said particles bearing a coating of a bonding assistant.

The invention also comprises a method of making the base of the invention and printed circuit units made with the base component of the invention.

An advantage of the method of the invention resides in the simultaneous making of the circuit holes joining conductive pathways on opposite surfaces of the non-conductive board. The ordinarily required additional operating steps for making through contact apertures and the metallizing of the same are eliminated. In view of the fact that the sensitizing catalyst particles are homogenously dispersed in the non-conductive support material, all free activated surfaces and in particular the circuit hole aperture walls are readily metallized during the subsequent metallization process.

Further advantages with respect to the known state of the art is in the simple use of the third dimension, i.e., the ability by injection molding to provide on the flat nonconductive board, protrusions from the flat surface. These protrusions function as assembly aids for construction elements or other mounting means. A further advantage when using high temperature resistant thermoplastic materials as the non-conductive base is that this material has a low water absorbability. This is very important during metallization in chemical baths.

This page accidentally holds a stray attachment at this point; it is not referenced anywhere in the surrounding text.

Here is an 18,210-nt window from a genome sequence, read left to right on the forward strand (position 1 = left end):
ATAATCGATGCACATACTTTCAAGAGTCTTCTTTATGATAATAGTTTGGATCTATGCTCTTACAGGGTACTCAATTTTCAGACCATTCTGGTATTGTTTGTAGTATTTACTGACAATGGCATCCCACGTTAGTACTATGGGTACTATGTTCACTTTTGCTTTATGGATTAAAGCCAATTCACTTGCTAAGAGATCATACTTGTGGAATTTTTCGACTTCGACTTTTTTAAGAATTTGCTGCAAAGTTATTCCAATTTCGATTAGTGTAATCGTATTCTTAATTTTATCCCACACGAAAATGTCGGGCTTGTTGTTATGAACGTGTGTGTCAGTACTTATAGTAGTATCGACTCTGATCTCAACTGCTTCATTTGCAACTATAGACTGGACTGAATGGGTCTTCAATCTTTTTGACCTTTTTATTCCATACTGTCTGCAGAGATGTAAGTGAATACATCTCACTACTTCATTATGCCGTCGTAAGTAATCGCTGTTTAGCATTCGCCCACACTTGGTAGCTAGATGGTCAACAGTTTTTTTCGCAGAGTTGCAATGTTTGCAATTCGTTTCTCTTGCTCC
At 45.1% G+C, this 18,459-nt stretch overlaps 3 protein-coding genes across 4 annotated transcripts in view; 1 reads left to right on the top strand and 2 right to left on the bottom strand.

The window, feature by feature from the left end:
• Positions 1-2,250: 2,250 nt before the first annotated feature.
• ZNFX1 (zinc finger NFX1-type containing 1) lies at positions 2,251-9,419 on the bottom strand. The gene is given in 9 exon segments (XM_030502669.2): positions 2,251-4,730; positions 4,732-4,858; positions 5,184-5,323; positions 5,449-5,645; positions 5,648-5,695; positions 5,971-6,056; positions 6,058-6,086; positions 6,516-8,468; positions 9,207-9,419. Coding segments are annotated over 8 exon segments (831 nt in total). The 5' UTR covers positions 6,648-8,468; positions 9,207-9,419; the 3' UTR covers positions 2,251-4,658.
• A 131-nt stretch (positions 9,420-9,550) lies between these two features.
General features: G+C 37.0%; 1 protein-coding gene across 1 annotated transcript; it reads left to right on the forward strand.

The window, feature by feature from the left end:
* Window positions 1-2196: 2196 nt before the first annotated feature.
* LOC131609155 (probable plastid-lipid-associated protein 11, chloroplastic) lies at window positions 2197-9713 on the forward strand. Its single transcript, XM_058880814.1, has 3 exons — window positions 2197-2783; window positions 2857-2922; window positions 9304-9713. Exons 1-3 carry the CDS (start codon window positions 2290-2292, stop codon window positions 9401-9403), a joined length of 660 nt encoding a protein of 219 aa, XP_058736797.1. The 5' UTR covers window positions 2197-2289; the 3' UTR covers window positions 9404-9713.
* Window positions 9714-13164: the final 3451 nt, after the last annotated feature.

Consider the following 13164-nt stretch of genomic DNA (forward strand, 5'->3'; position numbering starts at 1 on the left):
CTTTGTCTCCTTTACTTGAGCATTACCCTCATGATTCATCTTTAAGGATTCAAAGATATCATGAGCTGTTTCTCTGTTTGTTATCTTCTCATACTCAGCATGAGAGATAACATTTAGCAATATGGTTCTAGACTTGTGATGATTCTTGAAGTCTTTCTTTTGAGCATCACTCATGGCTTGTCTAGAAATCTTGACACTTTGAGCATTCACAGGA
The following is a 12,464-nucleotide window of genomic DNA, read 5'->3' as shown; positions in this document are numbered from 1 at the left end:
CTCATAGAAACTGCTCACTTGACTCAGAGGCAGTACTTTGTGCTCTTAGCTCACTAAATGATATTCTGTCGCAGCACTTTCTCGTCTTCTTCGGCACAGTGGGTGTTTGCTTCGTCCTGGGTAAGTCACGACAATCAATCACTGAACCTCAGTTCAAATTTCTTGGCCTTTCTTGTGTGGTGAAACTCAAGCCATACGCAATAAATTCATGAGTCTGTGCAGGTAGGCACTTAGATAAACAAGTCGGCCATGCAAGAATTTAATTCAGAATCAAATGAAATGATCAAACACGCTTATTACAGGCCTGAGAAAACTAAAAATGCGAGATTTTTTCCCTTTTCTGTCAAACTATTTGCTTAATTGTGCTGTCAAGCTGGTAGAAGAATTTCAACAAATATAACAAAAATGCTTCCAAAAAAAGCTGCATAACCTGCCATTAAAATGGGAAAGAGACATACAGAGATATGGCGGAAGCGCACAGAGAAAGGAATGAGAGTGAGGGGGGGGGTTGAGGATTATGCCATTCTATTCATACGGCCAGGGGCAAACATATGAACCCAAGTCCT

Due to the firm anchoring of the catalyst particles in the support material, the adherence of the metal conductor paths to the support exceeds that obtained previously by the known electroless techniques. Adhesion values of 150 N/12 mm2 and more may be obtained.

BRIEF DESCRIPTION OF THE DRAWINGS

FIG. 1 is a view in perspective, partially cut-away, of an embodiment printed circuit and supporting board of the invention.

FIG. 2 is an enlarged cross-sectional view of a metal particle component of the board shown in FIG. 1.

DETAILED DESCRIPTION OF THE PREFERRED EMBODIMENTS OF THE INVENTION